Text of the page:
Whether or not you’ve encountered age discrimination in the workplace (AKA ageism), you need to realize it’s possible. The information supporting this view stems from confirmed reports, not just anecdotal feelings. We often experience difficulty in proving intent to discriminate because many companies have gotten savvy about hiding it.
(The following is a 2017 statement about the problem of ageism in the workplace from the AARP. Its premise remains valid.)
“Ten years ago, a Supreme Court ruling made it harder for workers to prove age discrimination….Age discrimination in the workplace is wrong, and it threatens the financial security of older workers….”
Of course, with the newest addition to the US Supreme Court shifting the court’s ideology, we don’t know what might happen in such a situation today. However, it’s important that you stay on top of events like these and plan your actions accordingly.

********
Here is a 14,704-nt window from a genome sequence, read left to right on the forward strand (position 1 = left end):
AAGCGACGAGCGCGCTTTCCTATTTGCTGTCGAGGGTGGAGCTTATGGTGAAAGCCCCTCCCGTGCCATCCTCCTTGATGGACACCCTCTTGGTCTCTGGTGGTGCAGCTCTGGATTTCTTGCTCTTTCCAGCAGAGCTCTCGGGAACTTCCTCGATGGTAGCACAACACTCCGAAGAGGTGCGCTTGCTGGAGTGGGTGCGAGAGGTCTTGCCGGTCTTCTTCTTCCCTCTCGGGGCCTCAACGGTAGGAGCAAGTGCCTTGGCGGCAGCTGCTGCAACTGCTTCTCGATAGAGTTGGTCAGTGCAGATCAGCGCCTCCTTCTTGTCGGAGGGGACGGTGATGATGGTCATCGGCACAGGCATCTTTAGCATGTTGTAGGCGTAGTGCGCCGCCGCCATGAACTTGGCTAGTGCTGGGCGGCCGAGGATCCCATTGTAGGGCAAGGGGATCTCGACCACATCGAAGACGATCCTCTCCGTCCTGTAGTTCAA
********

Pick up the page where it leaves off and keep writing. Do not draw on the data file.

Even if you’re only “30-something” now, you might have a vested interest in how such issues play out down the road!
Some people certainly believe you can. Moreover, at least a few of them have proved it for themselves.
Blasting ageism out of your career path might be hard, but you do have some actions you can take to overcome or avoid its effects. In an article on Ask The Headhunter’s blog, Don Harkness shares what worked for him. Briefly, he makes several points that are worth exploring.
Posted on October 21, 2020
Recently I posted an article on “How to Ace a Zoom Interview.” This time I want to answer a more basic but important question: “What is a Zoom Interview?”
Some common questions job seekers ask include the following:
According to Google, “Zoom is a web-based video conferencing tool with a local, desktop client and a mobile app that allows users to meet online….” You can install Zoom on your desktop computer, tablet, or cell phone if you plan to use it regularly. However, if an employer has scheduled a Zoom job interview with you, you shouldn’t need to have Zoom already installed on your system. Just choose the download option and sign into the call.
I touched on this point in my previous post; however, I will recap briefly.
First, I need to refer to the original question above: “What is a Zoom interview?” A Zoom interview is not an entertainment performance! Focus on what you know you need to communicate—your value to the prospective employer. All other factors must support that key goal.